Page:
1.12 Identify the appropriate IPv6 addressing scheme to satisfy addressing requirements in a LAN/WAN environment
1.13 Configure, verify, and troubleshoot IPv6 addressing
1.14 Configure and verify IPv6 Stateless Address Auto Configuration
1.15 Compare and contrast IPv6 address types
1.15.a Global unicast
1.15.b Unique local
1.15.c Link local
1.15.e Modified EUI 64
2.0 LAN Switching Technologies 21%
2.1 Describe and verify switching concepts
2.1.a MAC learning and aging
2.1.b Frame switching
2.1.c Frame flooding
2.1.d MAC address table
2.2 Interpret Ethernet frame format
2.3 Troubleshoot interface and cable issues (collisions, errors, duplex, speed)
2.4 Configure, verify, and troubleshoot VLANs (normal/extended range) spanning multiple switches
2.4.a Access ports (data and voice)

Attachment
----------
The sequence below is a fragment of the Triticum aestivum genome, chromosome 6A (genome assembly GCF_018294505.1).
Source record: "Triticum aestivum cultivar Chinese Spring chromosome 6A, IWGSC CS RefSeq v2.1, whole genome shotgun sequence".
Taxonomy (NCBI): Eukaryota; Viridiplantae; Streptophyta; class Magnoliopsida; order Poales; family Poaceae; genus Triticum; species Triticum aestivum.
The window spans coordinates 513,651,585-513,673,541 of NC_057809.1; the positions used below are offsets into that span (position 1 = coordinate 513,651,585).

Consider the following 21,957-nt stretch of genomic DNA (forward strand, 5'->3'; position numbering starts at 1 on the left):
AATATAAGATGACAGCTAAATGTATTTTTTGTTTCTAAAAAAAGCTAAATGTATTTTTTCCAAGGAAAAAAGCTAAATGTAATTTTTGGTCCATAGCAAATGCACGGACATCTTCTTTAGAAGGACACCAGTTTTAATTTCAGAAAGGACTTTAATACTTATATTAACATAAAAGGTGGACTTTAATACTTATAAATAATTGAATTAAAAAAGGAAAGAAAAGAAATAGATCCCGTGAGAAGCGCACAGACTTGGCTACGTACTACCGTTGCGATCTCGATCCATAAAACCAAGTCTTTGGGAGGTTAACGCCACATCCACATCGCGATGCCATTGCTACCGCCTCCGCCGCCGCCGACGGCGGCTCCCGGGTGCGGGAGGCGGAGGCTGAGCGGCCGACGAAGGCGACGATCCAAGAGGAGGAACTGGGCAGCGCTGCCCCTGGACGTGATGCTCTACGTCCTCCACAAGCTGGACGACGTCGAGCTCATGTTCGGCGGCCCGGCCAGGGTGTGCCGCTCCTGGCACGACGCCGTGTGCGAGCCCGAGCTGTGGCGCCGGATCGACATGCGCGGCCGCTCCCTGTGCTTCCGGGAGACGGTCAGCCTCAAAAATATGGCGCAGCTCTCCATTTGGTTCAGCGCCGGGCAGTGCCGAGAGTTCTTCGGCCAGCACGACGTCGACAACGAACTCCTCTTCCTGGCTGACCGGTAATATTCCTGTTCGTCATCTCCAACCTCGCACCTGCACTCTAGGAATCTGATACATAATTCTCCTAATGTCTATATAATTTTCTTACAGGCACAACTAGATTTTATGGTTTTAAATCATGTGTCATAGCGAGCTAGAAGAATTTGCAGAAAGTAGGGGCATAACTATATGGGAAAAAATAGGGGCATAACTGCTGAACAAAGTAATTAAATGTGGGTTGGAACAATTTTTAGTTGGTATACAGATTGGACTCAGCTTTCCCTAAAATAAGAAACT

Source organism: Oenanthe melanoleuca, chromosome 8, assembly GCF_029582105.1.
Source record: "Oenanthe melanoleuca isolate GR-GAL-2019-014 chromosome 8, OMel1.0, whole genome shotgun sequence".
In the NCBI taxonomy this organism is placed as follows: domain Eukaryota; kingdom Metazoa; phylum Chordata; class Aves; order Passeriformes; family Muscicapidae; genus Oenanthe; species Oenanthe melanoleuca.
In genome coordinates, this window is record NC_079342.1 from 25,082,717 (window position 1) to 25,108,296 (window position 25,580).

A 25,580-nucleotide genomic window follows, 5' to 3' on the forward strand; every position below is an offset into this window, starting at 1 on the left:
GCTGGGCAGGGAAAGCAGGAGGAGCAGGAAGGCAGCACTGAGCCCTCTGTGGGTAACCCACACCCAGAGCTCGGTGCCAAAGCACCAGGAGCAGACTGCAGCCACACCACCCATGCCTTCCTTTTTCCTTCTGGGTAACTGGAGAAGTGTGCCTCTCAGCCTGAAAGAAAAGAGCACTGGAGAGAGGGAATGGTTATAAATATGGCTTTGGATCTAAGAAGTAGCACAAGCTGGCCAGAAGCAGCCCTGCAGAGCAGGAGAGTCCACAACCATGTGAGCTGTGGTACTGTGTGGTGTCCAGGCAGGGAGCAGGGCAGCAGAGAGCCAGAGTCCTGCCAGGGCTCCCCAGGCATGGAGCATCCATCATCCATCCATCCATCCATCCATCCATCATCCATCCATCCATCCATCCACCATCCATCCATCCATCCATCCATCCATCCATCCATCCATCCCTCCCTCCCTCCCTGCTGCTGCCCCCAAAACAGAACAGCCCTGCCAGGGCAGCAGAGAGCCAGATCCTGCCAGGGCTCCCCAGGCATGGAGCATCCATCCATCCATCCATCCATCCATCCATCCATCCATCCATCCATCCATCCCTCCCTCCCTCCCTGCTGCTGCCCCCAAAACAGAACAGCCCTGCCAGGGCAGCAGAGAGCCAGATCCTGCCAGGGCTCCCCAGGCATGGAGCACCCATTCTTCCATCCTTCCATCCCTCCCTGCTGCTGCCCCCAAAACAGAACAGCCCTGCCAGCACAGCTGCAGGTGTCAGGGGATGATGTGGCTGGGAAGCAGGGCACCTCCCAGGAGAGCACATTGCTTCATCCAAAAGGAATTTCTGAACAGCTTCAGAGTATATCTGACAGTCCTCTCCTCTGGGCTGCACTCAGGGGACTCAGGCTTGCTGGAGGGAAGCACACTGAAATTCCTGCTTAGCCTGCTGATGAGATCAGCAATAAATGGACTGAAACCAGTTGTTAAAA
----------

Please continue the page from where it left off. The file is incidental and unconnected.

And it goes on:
2.4.b Default VLAN
2.5 Configure, verify, and troubleshoot interswitch connectivity
2.5.a Trunk ports
2.5.b Add and remove VLANs on a trunk
2.5.c DTP, VTP (v1&v2), and 802.1Q
2.5.d Native VLAN
2.6 Configure, verify, and troubleshoot STP protocols
2.6.a STP mode (PVST+ and RPVST+)
2.6.b STP root bridge selection
2.7 Configure, verify and troubleshoot STP related optional features
2.7.b BPDU guard
2.8 Configure and verify Layer 2 protocols
2.8.a Cisco Discovery Protocol
2.9 Configure, verify, and troubleshoot (Layer 2/Layer 3) EtherChannel
2.10 Describe the benefits of switch stacking and chassis aggregation
3.0 Routing Technologies 23%
3.1 Describe the routing concepts
3.1.a Packet handling along the path through a network
3.1.b Forwarding decision based on route lookup
3.1.c Frame rewrite
3.2 Interpret the components of a routing table
3.2.b Network mask
3.2.c Next hop
3.2.d Routing protocol code
3.2.e Administrative distance
3.2.g Gateway of last resort
3.3 Describe how a routing table is populated by different routing information sources
3.3.a Admin distance
3.4 Configure, verify, and troubleshoot inter-VLAN routing
3.4.a Router on a stick
3.5 Compare and contrast static routing and dynamic routing
3.6 Compare and contrast distance vector and link state routing protocols
3.7 Compare and contrast interior and exterior routing protocols
3.8 Configure, verify, and troubleshoot IPv4 and IPv6 static routing